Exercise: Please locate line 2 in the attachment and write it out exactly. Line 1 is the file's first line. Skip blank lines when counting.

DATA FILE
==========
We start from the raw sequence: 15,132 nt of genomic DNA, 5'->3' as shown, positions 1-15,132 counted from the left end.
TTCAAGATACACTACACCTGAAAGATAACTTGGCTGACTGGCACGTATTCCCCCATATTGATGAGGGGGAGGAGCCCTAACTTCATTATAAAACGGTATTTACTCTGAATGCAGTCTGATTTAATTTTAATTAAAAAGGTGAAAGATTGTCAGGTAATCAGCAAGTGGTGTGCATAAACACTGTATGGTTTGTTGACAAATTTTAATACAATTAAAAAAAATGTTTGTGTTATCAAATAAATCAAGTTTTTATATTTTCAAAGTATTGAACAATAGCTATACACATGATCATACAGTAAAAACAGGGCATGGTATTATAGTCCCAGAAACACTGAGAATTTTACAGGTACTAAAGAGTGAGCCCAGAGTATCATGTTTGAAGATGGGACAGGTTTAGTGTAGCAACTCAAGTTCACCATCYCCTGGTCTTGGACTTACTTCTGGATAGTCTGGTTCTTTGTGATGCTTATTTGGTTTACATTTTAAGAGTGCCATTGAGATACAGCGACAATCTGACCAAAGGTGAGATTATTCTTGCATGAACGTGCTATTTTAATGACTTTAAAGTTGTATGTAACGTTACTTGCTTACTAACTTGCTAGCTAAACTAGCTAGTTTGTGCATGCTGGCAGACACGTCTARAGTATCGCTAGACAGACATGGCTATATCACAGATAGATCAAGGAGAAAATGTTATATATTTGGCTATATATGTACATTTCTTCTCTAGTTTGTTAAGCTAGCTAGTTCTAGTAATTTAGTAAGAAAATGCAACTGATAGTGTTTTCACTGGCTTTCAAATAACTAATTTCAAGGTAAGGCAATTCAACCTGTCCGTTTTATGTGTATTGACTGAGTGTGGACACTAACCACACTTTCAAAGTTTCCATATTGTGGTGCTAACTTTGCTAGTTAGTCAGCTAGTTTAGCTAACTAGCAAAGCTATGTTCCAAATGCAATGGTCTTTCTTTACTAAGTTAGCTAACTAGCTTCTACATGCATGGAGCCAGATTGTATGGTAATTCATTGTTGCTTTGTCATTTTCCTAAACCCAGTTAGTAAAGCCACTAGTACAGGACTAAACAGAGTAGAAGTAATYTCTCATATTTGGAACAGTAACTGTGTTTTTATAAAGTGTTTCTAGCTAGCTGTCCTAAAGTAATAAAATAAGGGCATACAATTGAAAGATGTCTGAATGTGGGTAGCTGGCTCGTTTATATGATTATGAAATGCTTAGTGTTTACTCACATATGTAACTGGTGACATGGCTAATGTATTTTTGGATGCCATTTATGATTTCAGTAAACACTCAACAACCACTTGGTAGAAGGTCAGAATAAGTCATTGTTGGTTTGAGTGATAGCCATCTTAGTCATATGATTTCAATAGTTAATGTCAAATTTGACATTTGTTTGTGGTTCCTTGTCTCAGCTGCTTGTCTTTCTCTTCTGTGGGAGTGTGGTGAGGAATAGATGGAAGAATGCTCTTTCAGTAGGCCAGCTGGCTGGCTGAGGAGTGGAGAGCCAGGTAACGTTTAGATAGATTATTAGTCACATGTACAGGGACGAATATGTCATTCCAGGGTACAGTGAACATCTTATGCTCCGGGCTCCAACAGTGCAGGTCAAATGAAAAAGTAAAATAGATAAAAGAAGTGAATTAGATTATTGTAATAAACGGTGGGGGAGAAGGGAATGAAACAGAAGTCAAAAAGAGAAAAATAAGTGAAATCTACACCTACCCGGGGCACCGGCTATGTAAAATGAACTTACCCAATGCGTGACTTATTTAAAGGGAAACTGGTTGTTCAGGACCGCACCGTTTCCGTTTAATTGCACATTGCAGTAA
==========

TTCAAGATACACTACACCTGAAAGATAACTTGGCTGACTGGCACGTATTCCCCCATATTGATGAGGGGGAGGAGCCCTAACTTCATTATAAAACGGTATTTACTCTGAATGCAGTCTGATTTAATTTTAATTAAAAAGGTGAAAGATTGTCAGGTAATCAGCAAGTGGTGTGCATAAACACTGTATGGTTTGTTGACAAATTTTAATACAATTAAAAAAAATGTTTGTGTTATCAAATAAATCAAGTTTTTATATTTTCAAAGTATTGAACAATAGCTATACACATGATCATACAGTAAAAACAGGGCATGGTATTATAGTCCCAGAAACACTGAGAATTTTACAGGTACTAAAGAGTGAGCCCAGAGTATCATGTTTGAAGATGGGACAGGTTTAGTGTAGCAACTCAAGTTCACCATCYCCTGGTCTTGGACTTACTTCTGGATAGTCTGGTTCTTTGTGATGCTTATTTGGTTTACATTTTAAGAGTGCCATTGAGATACAGCGACAATCTGACCAAAGGTGAGATTATTCTTGCATGAACGTGCTATTTTAATGACTTTAAAGTTGTATGTAACGTTACTTGCTTACTAACTTGCTAGCTAAACTAGCTAGTTTGTGCATGCTGGCAGACACGTCTARAGTATCGCTAGACAGACATGGCTATATCACAGATAGATCAAGGAGAAAATGTTATATATTTGGCTATATATGTACATTTCTTCTCTAGTTTGTTAAGCTAGCTAGTTCTAGTAATTTAGTAAGAAAATGCAACTGATAGTGTTTTCACTGGCTTTCAAATAACTAATTTCAAGGTAAGGCAATTCAACCTGTCCGTTTTATGTGTATTGACTGAGTGTGGACACTAACCACACTTTCAAAGTTTCCATATTGTGGTGCTAACTTTGCTAGTTAGTCAGCTAGTTTAGCTAACTAGCAAAGCTATGTTCCAAATGCAATGGTCTTTCTTTACTAAGTTAGCTAACTAGCTTCTACATGCATGGAGCCAGATTGTATGGTAATTCATTGTTGCTTTGTCATTTTCCTAAACCCAGTTAGTAAAGCCACTAGTACAGGACTAAACAGAGTAGAAGTAATYTCTCATATTTGGAACAGTAACTGTGTTTTTATAAAGTGTTTCTAGCTAGCTGTCCTAAAGTAATAAAATAAGGGCATACAATTGAAAGATGTCTGAATGTGGGTAGCTGGCTCGTTTATATGATTATGAAATGCTTAGTGTTTACTCACATATGTAACTGGTGACATGGCTAATGTATTTTTGGATGCCATTTATGATTTCAGTAAACACTCAACAACCACTTGGTAGAAGGTCAGAATAAGTCATTGTTGGTTTGAGTGATAGCCATCTTAGTCATATGATTTCAATAGTTAATGTCAAATTTGACATTTGTTTGTGGTTCCTTGTCTCAGCTGCTTGTCTTTCTCTTCTGTGGGAGTGTGGTGAGGAATAGATGGAAGAATGCTCTTTCAGTAGGCCAGCTGGCTGGCTGAGGAGTGGAGAGCCAGGTAACGTTTAGATAGATTATTAGTCACATGTACAGGGACGAATATGTCATTCCAGGGTACAGTGAACATCTTATGCTCCGGGCTCCAACAGTGCAGGTCAAATGAAAAAGTAAAATAGATAAAAGAAGTGAATTAGATTATTGTAATAAACGGTGGGGGAGAAGGGAATGAAACAGAAGTCAAAAAGAGAAAAATAAGTGAAATCTACACCTACCCGGGGCACCGGCTATGTAAAATGAACTTACCCAATGCGTGACTTATTTAAAGGGAAACTGGTTGTTCAGGACCGCACCGTTTCCGTTTAATTGCACATTGCAGTAA